How to spot the best piri piri chicken in Lisbon

We’ll get to some of our favorite places to eat piri piri in Lisbon, but first here’s what you need to know about what makes the perfect chicken.

  • Size matters—a perfectly sized frango shouldn’t be much bigger than both of your hands side by side. Yes, you can imagine you’re cuddling a chicken on your palms for reference. And don’t be misled by its appearance: most of the times one piece of chicken is enough for two.
  • When it comes to sauce options, less is more—no need to overthink it. All you need to decide is if you want the spicy sauce (made with piri piri, of course) or the regular house sauce (usually secret, but often a fragrant lemony and garlicky creation or some version of it). Some takeout places will give you the sauce on the side while others will brush it right onto your freshly grilled chicken.
  • Charcoal, charcoal, charcoal—if you spot a place where the grill is electric, move on. You want that delicate mix of crispy skin and juicy meat that only charcoal grilling can give you.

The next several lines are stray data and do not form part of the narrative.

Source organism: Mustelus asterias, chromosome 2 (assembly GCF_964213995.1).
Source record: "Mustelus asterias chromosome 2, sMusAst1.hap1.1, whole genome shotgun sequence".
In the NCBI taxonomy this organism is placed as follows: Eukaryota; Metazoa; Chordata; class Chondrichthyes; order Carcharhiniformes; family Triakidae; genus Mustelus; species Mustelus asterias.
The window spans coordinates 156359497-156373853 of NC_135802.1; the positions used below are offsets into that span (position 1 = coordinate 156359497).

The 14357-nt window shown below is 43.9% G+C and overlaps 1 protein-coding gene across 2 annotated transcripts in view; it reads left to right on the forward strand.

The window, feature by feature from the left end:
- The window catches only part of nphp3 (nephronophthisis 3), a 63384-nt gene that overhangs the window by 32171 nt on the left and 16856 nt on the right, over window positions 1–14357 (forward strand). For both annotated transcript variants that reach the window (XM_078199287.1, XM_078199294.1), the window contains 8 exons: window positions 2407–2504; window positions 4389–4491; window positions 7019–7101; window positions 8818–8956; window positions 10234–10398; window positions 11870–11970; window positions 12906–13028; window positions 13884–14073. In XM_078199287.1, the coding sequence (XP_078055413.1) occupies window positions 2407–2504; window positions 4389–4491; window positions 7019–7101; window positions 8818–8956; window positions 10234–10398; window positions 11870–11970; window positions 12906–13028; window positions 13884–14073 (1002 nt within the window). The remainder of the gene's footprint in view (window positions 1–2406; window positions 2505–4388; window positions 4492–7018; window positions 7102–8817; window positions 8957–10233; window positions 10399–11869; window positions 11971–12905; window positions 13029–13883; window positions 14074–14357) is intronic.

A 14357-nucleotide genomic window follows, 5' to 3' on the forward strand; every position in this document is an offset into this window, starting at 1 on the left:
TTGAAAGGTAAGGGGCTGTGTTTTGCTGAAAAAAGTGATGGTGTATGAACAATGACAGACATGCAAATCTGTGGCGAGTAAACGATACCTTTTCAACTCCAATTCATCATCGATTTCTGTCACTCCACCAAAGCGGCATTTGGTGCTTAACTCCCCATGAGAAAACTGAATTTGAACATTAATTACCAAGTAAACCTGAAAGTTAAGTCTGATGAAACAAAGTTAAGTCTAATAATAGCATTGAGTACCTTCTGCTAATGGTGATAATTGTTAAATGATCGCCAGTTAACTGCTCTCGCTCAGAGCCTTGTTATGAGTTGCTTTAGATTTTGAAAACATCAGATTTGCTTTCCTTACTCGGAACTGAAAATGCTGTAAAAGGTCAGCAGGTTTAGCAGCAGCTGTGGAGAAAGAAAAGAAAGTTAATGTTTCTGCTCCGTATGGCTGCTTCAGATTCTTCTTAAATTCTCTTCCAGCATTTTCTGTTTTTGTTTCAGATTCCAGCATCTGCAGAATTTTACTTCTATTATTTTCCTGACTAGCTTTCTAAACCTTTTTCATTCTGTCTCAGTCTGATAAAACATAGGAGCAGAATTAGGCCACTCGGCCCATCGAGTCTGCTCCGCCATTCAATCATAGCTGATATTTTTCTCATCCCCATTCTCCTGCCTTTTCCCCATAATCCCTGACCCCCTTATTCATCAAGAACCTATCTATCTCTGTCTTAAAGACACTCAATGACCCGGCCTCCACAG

Piri piri chicken in Lisbon
Perfectly grilled piri piri. Photo credit: Edsel Little

Where to find the best piri piri chicken in Lisbon

Churrasqueira Rio de Mel

This is probably one of the most common travel tips you’ve heard: when in doubt, choose the restaurant with the longest line of locals. And that’s the case with Churrasqueira Rio de Mel (Avenida da Igreja, 25D) in the Alvalade neighborhood.

On a street chock full of family-owned churrasqueiras, it’s hard to not give in to your grumbling stomach and choose the first one you find. We suggest you skip browsing and go straight to the source of the best, juiciest, tastiest, crispiest takeout grilled chicken in town. 

Cucurico

Everything in this restaurant at LX Factory is Instagrammable, including the chicken. It’s not the secret sauce (there isn’t one) that appeals to customers at this hipster- and family-friendly restaurant. It’s the possibility to only order the pieces of chicken you love.

Can’t decide between breasts, drumsticks, or thighs? Don’t worry, Cucurico also serves freshly grilled half-chickens. 

Some of the best piri piri in Lisbon at Cucurico.
Cucurico isn’t just home to great piri piri—it’s also just a fun place to get together with family and friends. Photo credit: Cucurico

A Valenciana

Close to a hidden gem that only locals know about, A Valenciana is a mix of a neighborhood restaurant and takeout chicken joint across the street from the tram 24E stop. It’s worth taking the trip from Chiado to Campolide for a plate of half a grilled chicken, rice, and French fries.

The piri piri sauce is served on the side and trust the servers when they assure you “it’s not too spicy.” It’s safe to pour a generous portion of the sauce on the chicken pieces.